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Is it possible to see the login history, i mean to see if someone has used the computer in my absence and when he used it .
if it is possible, where can i get the log ?
if not, is there a program that logs all the logins and their time ?

2
  • 34
    try last in terminal – suhailvs Dec 13 '13 at 12:08
  • or if you want to save it in a file (say userlogin.log) use last > userlogin.log – suhailvs Dec 13 '13 at 12:15
138
/var/log/auth.log

That contains a lot more than just plain logins (sudo calls, etc) but logins are in there too. It's protected so you'll need to be root to read it:

sudo less /var/log/auth.log
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    Exact command to print failed login history: sudo grep 'authentication failure' /var/log/auth.log | grep -v "sudo". Example output line: Feb 19 14:35:02 comp-name-1 compiz: pam_unix(unity:auth): authentication failure; logname= uid=1001 euid=1001 tty= ruser= rhost= user=ld. Command to print successful login history: sudo grep 'login keyring' /var/log/auth.log | grep -v "sudo". Example output line: Feb 18 07:17:58 comp-name-1 compiz: gkr-pam: unlocked login keyring. Probably it shows only logins after last reboot. Sudo is excluded because otherwise our own command would be also listed. – luke Feb 19 '19 at 13:40
  • sudo grep login.*session.*opened.*USERNAME /var/log/auth.log | grep -v sudo | less -N – Muhamed Huseinbašić Jan 10 '20 at 9:18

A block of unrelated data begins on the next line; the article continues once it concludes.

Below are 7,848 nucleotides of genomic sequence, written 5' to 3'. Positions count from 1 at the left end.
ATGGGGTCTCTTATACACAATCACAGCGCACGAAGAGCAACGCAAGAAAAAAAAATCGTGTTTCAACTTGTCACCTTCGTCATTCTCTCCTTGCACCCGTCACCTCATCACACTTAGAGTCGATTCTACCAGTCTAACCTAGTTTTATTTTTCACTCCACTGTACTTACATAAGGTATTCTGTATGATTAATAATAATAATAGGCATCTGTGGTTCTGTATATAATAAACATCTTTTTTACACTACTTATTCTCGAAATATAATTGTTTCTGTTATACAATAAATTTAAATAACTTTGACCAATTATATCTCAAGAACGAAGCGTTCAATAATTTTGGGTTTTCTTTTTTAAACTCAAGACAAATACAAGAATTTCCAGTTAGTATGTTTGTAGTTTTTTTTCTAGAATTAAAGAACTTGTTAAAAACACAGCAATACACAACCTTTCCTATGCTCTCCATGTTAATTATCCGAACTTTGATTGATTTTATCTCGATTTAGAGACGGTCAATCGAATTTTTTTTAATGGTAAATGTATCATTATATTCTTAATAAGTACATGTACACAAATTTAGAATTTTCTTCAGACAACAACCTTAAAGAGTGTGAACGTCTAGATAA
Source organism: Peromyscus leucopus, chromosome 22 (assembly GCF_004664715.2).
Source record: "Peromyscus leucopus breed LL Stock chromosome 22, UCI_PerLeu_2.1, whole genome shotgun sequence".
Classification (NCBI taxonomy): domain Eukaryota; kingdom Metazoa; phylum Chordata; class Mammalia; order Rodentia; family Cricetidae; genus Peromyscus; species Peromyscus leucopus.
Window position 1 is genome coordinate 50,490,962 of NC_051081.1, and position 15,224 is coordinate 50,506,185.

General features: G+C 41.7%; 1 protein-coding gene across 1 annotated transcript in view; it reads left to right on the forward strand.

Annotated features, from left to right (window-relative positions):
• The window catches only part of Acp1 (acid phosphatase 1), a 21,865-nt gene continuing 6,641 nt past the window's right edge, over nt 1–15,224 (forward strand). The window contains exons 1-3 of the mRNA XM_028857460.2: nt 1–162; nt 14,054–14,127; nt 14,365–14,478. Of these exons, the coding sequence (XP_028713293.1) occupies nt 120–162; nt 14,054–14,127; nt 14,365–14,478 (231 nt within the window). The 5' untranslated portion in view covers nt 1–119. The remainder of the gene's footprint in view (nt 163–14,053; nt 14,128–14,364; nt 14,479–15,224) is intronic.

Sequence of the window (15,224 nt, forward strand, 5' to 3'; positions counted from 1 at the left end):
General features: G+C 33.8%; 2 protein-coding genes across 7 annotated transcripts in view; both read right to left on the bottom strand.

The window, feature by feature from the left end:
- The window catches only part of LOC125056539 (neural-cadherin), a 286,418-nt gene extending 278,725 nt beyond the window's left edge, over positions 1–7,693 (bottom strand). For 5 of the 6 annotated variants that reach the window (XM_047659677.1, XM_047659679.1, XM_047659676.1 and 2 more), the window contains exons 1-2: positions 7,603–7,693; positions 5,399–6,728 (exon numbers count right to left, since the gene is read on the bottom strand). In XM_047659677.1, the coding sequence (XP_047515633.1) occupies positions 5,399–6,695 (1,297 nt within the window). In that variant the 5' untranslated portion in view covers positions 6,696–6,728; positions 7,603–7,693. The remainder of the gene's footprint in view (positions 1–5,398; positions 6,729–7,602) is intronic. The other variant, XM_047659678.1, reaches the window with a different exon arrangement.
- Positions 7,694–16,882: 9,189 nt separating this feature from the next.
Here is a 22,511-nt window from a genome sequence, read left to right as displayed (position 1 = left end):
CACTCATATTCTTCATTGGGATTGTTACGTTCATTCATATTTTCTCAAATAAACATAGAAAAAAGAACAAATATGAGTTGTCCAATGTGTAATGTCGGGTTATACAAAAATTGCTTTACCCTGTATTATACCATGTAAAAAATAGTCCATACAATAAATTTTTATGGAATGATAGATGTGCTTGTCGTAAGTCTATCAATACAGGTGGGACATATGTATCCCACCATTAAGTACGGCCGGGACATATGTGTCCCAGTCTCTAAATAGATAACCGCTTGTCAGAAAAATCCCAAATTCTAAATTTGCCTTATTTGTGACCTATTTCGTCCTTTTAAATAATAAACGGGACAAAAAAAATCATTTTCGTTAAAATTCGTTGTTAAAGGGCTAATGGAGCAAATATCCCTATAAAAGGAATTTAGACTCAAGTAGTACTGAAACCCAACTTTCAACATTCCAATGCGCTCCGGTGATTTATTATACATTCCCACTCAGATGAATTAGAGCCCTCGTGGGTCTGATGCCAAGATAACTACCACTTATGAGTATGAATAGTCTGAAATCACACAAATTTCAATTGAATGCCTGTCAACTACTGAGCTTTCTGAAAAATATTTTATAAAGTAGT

• Even when it works, it does not report the year, only appears the user, day and time among other things – Manuel Jordan Mar 22 at 16:55
52

As Suhail mentioned in a comment, the last command will show a listing of last logged in users.

25

To view the most recent login for all accounts on the system, try lastlog. There's a few useful options, such as viewing only a specific user.

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    This tells me that no one has ever logged in (which is clearly false as I am logged in to run it) – JoshB Aug 3 '16 at 8:56
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    My lastlog output is wrong too - two of my users have entries (both wrong) and one has "never logged in". – pbhj Oct 23 '16 at 9:04
  • FYI: Looks ok on Ubuntu18 – DimiDak Mar 27 '19 at 10:01
8

Well appending your question and oli's answer if you are on laptop then you can also check it through grepping the exact content like

sudo cat /var/log/auth.log | grep "Lid opened"

or

sudo cat /var/log/auth.log | grep "Lid closed"

and whether he/she perform any kind of activity through sudo permission by

sudo cat /var/log/auth.log | grep "session opened for user root"

or

sudo cat /var/log/auth.log | grep "session closed for user root"

It will give you extra information what you want to know about user's logged in your system without your permission :):)

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    I also use sudo grep 'login keyring' /var/log/auth.org to check the login history. – Tao Wang Jul 26 '18 at 4:25

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